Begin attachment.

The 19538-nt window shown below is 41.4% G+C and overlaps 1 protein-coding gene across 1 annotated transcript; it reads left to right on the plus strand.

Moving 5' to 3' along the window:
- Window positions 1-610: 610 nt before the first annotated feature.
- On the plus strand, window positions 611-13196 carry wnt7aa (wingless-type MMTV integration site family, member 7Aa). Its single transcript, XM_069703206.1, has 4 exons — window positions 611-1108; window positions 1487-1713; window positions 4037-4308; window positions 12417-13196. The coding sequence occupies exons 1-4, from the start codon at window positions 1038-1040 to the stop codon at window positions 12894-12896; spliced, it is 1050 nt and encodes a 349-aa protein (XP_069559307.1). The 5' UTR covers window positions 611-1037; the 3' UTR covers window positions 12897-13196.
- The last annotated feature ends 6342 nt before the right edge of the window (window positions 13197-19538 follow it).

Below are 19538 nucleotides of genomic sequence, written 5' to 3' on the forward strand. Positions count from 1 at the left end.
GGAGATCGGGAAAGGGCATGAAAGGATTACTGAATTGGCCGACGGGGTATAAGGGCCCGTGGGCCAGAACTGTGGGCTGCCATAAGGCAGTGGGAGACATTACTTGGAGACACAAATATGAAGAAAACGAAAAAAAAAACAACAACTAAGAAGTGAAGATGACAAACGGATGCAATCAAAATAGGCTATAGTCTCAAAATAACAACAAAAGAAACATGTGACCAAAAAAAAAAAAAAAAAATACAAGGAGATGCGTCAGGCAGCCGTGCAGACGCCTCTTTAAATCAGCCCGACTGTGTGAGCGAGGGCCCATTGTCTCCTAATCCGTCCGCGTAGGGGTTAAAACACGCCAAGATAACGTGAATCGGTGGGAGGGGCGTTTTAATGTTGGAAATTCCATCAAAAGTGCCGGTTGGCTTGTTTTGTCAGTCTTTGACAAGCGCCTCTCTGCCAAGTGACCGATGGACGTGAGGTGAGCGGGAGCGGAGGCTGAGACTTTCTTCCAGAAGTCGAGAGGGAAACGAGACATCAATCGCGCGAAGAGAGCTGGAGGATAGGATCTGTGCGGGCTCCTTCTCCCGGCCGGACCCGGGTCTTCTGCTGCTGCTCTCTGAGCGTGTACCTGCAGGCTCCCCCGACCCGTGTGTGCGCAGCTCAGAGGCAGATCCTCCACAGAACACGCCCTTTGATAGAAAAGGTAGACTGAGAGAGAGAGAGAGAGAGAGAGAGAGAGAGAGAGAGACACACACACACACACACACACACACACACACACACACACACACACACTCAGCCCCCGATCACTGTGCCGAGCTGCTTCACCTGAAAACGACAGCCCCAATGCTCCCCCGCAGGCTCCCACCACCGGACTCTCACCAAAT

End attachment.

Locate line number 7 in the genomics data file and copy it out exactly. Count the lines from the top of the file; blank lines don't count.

GGAGATCGGGAAAGGGCATGAAAGGATTACTGAATTGGCCGACGGGGTATAAGGGCCCGTGGGCCAGAACTGTGGGCTGCCATAAGGCAGTGGGAGACATTACTTGGAGACACAAATATGAAGAAAACGAAAAAAAAAACAACAACTAAGAAGTGAAGATGACAAACGGATGCAATCAAAATAGGCTATAGTCTCAAAATAACAACAAAAGAAACATGTGACCAAAAAAAAAAAAAAAAAATACAAGGAGATGCGTCAGGCAGCCGTGCAGACGCCTCTTTAAATCAGCCCGACTGTGTGAGCGAGGGCCCATTGTCTCCTAATCCGTCCGCGTAGGGGTTAAAACACGCCAAGATAACGTGAATCGGTGGGAGGGGCGTTTTAATGTTGGAAATTCCATCAAAAGTGCCGGTTGGCTTGTTTTGTCAGTCTTTGACAAGCGCCTCTCTGCCAAGTGACCGATGGACGTGAGGTGAGCGGGAGCGGAGGCTGAGACTTTCTTCCAGAAGTCGAGAGGGAAACGAGACATCAATCGCGCGAAGAGAGCTGGAGGATAGGATCTGTGCGGGCTCCTTCTCCCGGCCGGACCCGGGTCTTCTGCTGCTGCTCTCTGAGCGTGTACCTGCAGGCTCCCCCGACCCGTGTGTGCGCAGCTCAGAGGCAGATCCTCCACAGAACACGCCCTTTGATAGAAAAGGTAGACTGAGAGAGAGAGAGAGAGAGAGAGAGAGAGAGAGAGAGACACACACACACACACACACACACACACACACACACACACACACACACTCAGCCCCCGATCACTGTGCCGAGCTGCTTCACCTGAAAACGACAGCCCCAATGCTCCCCCGCAGGCTCCCACCACCGGACTCTCACCAAAT